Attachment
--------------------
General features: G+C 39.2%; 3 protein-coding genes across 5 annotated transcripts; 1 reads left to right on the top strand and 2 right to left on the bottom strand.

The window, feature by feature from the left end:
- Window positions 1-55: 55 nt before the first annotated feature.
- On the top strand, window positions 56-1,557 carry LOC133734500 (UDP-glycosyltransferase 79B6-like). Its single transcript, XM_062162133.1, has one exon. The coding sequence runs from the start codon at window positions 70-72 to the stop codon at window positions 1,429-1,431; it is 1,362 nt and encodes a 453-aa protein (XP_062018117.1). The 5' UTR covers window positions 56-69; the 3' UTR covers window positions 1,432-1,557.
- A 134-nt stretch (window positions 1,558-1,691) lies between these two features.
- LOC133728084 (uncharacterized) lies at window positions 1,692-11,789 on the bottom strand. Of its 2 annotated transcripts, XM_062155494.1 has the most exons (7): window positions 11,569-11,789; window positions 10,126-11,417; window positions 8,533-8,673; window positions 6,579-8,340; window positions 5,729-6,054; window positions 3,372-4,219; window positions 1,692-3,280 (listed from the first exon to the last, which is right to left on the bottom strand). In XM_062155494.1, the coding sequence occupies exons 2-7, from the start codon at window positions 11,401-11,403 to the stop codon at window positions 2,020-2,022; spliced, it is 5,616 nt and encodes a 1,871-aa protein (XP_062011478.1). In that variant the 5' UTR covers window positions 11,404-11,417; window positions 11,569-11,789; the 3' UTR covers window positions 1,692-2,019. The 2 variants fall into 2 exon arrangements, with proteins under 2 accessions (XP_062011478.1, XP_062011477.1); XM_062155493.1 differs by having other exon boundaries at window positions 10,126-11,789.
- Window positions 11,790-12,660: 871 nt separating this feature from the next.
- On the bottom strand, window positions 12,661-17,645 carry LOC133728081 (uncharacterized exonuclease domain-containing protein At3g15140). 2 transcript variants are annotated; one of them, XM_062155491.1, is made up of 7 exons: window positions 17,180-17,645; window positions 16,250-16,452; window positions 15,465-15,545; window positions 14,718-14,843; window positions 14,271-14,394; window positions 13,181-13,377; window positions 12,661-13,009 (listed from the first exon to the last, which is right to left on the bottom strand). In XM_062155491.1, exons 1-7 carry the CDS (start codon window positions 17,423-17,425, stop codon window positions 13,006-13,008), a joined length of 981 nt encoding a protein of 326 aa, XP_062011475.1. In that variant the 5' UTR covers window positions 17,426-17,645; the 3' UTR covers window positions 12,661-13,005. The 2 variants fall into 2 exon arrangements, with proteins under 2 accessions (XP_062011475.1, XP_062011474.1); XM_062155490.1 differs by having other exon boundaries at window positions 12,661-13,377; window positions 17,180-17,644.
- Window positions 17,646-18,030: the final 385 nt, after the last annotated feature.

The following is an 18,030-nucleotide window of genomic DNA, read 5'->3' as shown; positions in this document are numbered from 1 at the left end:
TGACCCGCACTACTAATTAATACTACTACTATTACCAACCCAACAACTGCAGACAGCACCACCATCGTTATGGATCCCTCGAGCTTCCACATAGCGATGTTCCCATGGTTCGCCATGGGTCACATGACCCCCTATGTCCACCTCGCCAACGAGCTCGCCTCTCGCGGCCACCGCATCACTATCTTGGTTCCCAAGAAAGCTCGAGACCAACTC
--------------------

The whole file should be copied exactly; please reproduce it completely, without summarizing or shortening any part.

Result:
General features: G+C 39.2%; 3 protein-coding genes across 5 annotated transcripts; 1 reads left to right on the top strand and 2 right to left on the bottom strand.

The window, feature by feature from the left end:
- Window positions 1-55: 55 nt before the first annotated feature.
- On the top strand, window positions 56-1,557 carry LOC133734500 (UDP-glycosyltransferase 79B6-like). Its single transcript, XM_062162133.1, has one exon. The coding sequence runs from the start codon at window positions 70-72 to the stop codon at window positions 1,429-1,431; it is 1,362 nt and encodes a 453-aa protein (XP_062018117.1). The 5' UTR covers window positions 56-69; the 3' UTR covers window positions 1,432-1,557.
- A 134-nt stretch (window positions 1,558-1,691) lies between these two features.
- LOC133728084 (uncharacterized) lies at window positions 1,692-11,789 on the bottom strand. Of its 2 annotated transcripts, XM_062155494.1 has the most exons (7): window positions 11,569-11,789; window positions 10,126-11,417; window positions 8,533-8,673; window positions 6,579-8,340; window positions 5,729-6,054; window positions 3,372-4,219; window positions 1,692-3,280 (listed from the first exon to the last, which is right to left on the bottom strand). In XM_062155494.1, the coding sequence occupies exons 2-7, from the start codon at window positions 11,401-11,403 to the stop codon at window positions 2,020-2,022; spliced, it is 5,616 nt and encodes a 1,871-aa protein (XP_062011478.1). In that variant the 5' UTR covers window positions 11,404-11,417; window positions 11,569-11,789; the 3' UTR covers window positions 1,692-2,019. The 2 variants fall into 2 exon arrangements, with proteins under 2 accessions (XP_062011478.1, XP_062011477.1); XM_062155493.1 differs by having other exon boundaries at window positions 10,126-11,789.
- Window positions 11,790-12,660: 871 nt separating this feature from the next.
- On the bottom strand, window positions 12,661-17,645 carry LOC133728081 (uncharacterized exonuclease domain-containing protein At3g15140). 2 transcript variants are annotated; one of them, XM_062155491.1, is made up of 7 exons: window positions 17,180-17,645; window positions 16,250-16,452; window positions 15,465-15,545; window positions 14,718-14,843; window positions 14,271-14,394; window positions 13,181-13,377; window positions 12,661-13,009 (listed from the first exon to the last, which is right to left on the bottom strand). In XM_062155491.1, exons 1-7 carry the CDS (start codon window positions 17,423-17,425, stop codon window positions 13,006-13,008), a joined length of 981 nt encoding a protein of 326 aa, XP_062011475.1. In that variant the 5' UTR covers window positions 17,426-17,645; the 3' UTR covers window positions 12,661-13,005. The 2 variants fall into 2 exon arrangements, with proteins under 2 accessions (XP_062011475.1, XP_062011474.1); XM_062155490.1 differs by having other exon boundaries at window positions 12,661-13,377; window positions 17,180-17,644.
- Window positions 17,646-18,030: the final 385 nt, after the last annotated feature.

The following is an 18,030-nucleotide window of genomic DNA, read 5'->3' as shown; positions in this document are numbered from 1 at the left end:
TGACCCGCACTACTAATTAATACTACTACTATTACCAACCCAACAACTGCAGACAGCACCACCATCGTTATGGATCCCTCGAGCTTCCACATAGCGATGTTCCCATGGTTCGCCATGGGTCACATGACCCCCTATGTCCACCTCGCCAACGAGCTCGCCTCTCGCGGCCACCGCATCACTATCTTGGTTCCCAAGAAAGCTCGAGACCAACTC